Archive for TGGP

Libertarianism and Charity aren’t incompatible

Posted in GIGO, Politics and Society with tags , , , on May, 2011 by melendwyr

Regarding this post by mupetblast at TGGP’s Entitled to an Opinion.

I simply do not understand the people who claim or imply that libertarianism is an ‘evil’ philosophy. Or rather, I’m pretty sure I understand the motivations and purposes of most people who claim that – it’s the few who actually and sincerely believe it that I can’t quite grasp. But the idea itself is an absurdity.

To further the example brought up in the comments:

Is there anything in Libertarianism that would preclude Ebenezer Scrooge from taking his money and using it to buy the Cratchits a lovely Christmas meal? Anything? It’s his money, he can spend it how he likes, and I fail to see anything objectionable about purchasing food or delivering it to people.

We can debate whether any given charitable intervention is effective and helpful. We can even debate whether charity as a concept does more good than harm – I don’t consider that question to be a simple one – but at least in our fictional example it would seem to have done a great deal of ‘good’. So what’s the problem?

Libertarianism concerns itself with private property, individual rights, and the relationship of the individual to the state generally. It really has nothing beyond those points to say about the interaction of individuals. Like Cratchit and Scrooge.


Posted in Politics and Society, Science! with tags , , , , , on March, 2011 by melendwyr

TGGP‘s recent post regarding Will Wilkinson’s opinions of some of Gordon Gallup’s hypotheses regarding homosexuality and its stigmas – particularly, why being gay is so commonly viewed as bad across cultures, or why ‘homophobia’ exists – attracted my notice, and inspired some ire.

I posted a snarky remark about how awful some of the evolutionary psychological ‘explanations’ are. But it did make me think a little about what worthwhile explanations might exist.

Simple explanations – which require that we make fewer leaps beyond what we know and into what we might be mistaken about – are better, all else being equal. Are there any explanations for why people could be made uncomfortable by gays?

One aspect of human cognition which seems to be universal is that children go through a phase, soon after they recognize that there are two human genders, in which they are very concerned that they act ‘appropriately’. Whatever ‘appropriately’ is in their culture. But little boys obsessively ensure that they dress, play, and eat the way little boys are supposed to, and likewise with little girls. Being told that they behave like a member of the other group is an insult. Until after puberty, in fact, most children not only have little interest in doing things like or with the other gender, they actively desire not to do so. Girls/boys have ‘cooties’, and so forth. This facilitates learning more about the roles, in sort of the same way that young children want to imitate their parents’ actions. There’s a natural tendency to acquire adaptive knowledge, and in the ancestral environment kids who wanted to learn the things that they’d eventually end up doing to live would have obvious benefits over those who didn’t. (Evolution didn’t anticipate schooling, much less attending school well into adulthood.)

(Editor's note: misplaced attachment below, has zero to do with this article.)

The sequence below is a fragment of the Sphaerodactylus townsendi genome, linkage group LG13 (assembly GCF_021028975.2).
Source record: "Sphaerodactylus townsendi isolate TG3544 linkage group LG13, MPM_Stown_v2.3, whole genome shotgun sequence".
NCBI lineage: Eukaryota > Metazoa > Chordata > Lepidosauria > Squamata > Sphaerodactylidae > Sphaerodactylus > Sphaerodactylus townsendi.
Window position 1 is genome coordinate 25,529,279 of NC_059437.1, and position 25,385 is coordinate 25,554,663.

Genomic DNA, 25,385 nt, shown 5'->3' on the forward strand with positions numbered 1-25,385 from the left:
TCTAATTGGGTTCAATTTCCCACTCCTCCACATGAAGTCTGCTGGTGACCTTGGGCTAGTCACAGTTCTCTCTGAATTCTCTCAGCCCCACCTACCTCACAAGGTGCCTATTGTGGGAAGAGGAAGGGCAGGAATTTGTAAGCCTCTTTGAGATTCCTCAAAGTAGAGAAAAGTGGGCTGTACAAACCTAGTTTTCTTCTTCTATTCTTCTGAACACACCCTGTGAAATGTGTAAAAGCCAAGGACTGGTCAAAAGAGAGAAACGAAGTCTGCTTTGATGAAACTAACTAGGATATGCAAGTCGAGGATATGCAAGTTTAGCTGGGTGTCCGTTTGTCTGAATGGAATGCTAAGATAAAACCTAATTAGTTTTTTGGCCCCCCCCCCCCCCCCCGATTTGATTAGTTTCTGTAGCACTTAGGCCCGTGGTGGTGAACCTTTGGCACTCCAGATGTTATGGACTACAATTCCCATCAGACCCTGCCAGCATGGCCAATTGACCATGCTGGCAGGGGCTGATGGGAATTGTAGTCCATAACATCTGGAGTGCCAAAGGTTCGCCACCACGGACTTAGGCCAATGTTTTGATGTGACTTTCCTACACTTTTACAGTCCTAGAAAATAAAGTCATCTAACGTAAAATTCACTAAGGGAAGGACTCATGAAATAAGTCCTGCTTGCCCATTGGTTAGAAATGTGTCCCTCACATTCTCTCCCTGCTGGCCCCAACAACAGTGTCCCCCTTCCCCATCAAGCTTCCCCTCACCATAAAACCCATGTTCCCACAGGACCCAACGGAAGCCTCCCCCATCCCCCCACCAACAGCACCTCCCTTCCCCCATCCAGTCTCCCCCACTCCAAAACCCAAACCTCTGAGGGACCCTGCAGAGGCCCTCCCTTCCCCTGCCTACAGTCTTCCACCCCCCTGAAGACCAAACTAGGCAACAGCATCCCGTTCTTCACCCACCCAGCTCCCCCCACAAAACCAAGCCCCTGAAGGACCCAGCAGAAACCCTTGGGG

Although sexual orientation isn’t necessarily associated with the personality traits caught up in gender roles, it may be statistically linked with them, and people certainly believe they’re linked.

So: if we learn that a given person is of non-standard sexuality, isn’t it possible that we expect them to cross over the attitudinal and behavioral standards for their gender roles as well, and this violation of expectation makes us uncomfortable? I’ve noticed that people resent those who break a rule if they are themselves expending resources to ensure that they keep it – and the harder the rule is to keep, the more we are angered/annoyed/frightened by those who don’t keep it.

Why can’t homophobia simply be attributed to discomfort at violations of expectations to which most people force themselves to conform?